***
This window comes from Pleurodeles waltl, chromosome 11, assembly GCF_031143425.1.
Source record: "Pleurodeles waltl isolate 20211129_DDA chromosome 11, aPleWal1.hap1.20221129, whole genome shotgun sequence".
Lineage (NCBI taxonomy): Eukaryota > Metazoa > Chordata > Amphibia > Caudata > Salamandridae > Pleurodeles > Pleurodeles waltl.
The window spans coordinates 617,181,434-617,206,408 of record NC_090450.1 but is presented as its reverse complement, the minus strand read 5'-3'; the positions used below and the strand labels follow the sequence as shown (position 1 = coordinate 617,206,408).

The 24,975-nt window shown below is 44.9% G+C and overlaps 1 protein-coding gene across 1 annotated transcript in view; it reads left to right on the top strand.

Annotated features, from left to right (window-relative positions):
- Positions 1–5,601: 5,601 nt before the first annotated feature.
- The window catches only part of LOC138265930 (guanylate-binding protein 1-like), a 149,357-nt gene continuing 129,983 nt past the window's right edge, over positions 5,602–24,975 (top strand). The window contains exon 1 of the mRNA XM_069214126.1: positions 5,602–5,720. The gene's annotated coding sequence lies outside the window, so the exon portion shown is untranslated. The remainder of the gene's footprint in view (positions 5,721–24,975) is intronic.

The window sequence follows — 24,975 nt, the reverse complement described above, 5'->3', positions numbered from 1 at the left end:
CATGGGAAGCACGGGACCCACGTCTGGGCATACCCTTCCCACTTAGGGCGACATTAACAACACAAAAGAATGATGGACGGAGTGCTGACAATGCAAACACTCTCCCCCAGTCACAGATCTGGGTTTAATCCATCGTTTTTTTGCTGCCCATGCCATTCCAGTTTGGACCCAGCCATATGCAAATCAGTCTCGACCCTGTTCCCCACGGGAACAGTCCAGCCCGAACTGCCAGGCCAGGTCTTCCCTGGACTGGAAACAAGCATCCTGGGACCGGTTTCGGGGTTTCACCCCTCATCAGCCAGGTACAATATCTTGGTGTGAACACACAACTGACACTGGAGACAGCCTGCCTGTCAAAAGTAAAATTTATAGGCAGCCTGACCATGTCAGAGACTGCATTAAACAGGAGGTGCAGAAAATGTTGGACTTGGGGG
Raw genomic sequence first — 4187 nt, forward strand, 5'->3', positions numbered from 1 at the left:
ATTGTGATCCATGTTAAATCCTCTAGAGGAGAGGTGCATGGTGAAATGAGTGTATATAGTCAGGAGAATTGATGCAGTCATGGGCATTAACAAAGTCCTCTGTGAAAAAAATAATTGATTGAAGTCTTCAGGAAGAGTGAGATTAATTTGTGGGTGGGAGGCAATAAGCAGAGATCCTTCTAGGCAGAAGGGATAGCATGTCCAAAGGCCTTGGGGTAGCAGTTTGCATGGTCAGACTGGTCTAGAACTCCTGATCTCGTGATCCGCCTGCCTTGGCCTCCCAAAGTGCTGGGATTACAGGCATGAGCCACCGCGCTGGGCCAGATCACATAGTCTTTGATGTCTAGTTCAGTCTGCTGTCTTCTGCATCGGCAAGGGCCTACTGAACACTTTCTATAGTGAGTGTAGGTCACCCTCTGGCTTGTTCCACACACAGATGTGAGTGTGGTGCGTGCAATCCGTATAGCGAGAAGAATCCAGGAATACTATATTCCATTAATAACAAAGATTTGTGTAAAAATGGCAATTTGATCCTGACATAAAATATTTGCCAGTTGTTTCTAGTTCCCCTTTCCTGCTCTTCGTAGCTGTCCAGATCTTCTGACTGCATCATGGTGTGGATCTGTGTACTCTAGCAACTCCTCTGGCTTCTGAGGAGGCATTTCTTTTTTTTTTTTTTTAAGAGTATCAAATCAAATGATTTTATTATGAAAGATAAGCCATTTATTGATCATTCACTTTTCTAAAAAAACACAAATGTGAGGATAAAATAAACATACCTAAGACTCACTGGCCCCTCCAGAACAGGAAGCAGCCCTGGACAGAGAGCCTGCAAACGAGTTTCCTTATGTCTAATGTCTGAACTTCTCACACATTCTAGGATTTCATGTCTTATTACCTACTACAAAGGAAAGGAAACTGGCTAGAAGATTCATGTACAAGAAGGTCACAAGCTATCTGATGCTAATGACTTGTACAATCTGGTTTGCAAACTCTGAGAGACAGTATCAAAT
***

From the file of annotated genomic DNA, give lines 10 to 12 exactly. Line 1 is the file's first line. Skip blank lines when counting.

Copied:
CATGGGAAGCACGGGACCCACGTCTGGGCATACCCTTCCCACTTAGGGCGACATTAACAACACAAAAGAATGATGGACGGAGTGCTGACAATGCAAACACTCTCCCCCAGTCACAGATCTGGGTTTAATCCATCGTTTTTTTGCTGCCCATGCCATTCCAGTTTGGACCCAGCCATATGCAAATCAGTCTCGACCCTGTTCCCCACGGGAACAGTCCAGCCCGAACTGCCAGGCCAGGTCTTCCCTGGACTGGAAACAAGCATCCTGGGACCGGTTTCGGGGTTTCACCCCTCATCAGCCAGGTACAATATCTTGGTGTGAACACACAACTGACACTGGAGACAGCCTGCCTGTCAAAAGTAAAATTTATAGGCAGCCTGACCATGTCAGAGACTGCATTAAACAGGAGGTGCAGAAAATGTTGGACTTGGGGG
Raw genomic sequence first — 4187 nt, forward strand, 5'->3', positions numbered from 1 at the left:
ATTGTGATCCATGTTAAATCCTCTAGAGGAGAGGTGCATGGTGAAATGAGTGTATATAGTCAGGAGAATTGATGCAGTCATGGGCATTAACAAAGTCCTCTGTGAAAAAAATAATTGATTGAAGTCTTCAGGAAGAGTGAGATTAATTTGTGGGTGGGAGGCAATAAGCAGAGATCCTTCTAGGCAGAAGGGATAGCATGTCCAAAGGCCTTGGGGTAGCAGTTTGCATGGTCAGACTGGTCTAGAACTCCTGATCTCGTGATCCGCCTGCCTTGGCCTCCCAAAGTGCTGGGATTACAGGCATGAGCCACCGCGCTGGGCCAGATCACATAGTCTTTGATGTCTAGTTCAGTCTGCTGTCTTCTGCATCGGCAAGGGCCTACTGAACACTTTCTATAGTGAGTGTAGGTCACCCTCTGGCTTGTTCCACACACAGATGTGAGTGTGGTGCGTGCAATCCGTATAGCGAGAAGAATCCAGGAATACTATATTCCATTAATAACAAAGATTTGTGTAAAAATGGCAATTTGATCCTGACATAAAATATTTGCCAGTTGTTTCTAGTTCCCCTTTCCTGCTCTTCGTAGCTGTCCAGATCTTCTGACTGCATCATGGTGTGGATCTGTGTACTCTAGCAACTCCTCTGGCTTCTGAGGAGGCATTTCTTTTTTTTTTTTTTTAAGAGTATCAAATCAAATGATTTTATTATGAAAGATAAGCCATTTATTGATCATTCACTTTTCTAAAAAAACACAAATGTGAGGATAAAATAAACATACCTAAGACTCACTGGCCCCTCCAGAACAGGAAGCAGCCCTGGACAGAGAGCCTGCAAACGAGTTTCCTTATGTCTAATGTCTGAACTTCTCACACATTCTAGGATTTCATGTCTTATTACCTACTACAAAGGAAAGGAAACTGGCTAGAAGATTCATGTACAAGAAGGTCACAAGCTATCTGATGCTAATGACTTGTACAATCTGGTTTGCAAACTCTGAGAGACAGTATCAAAT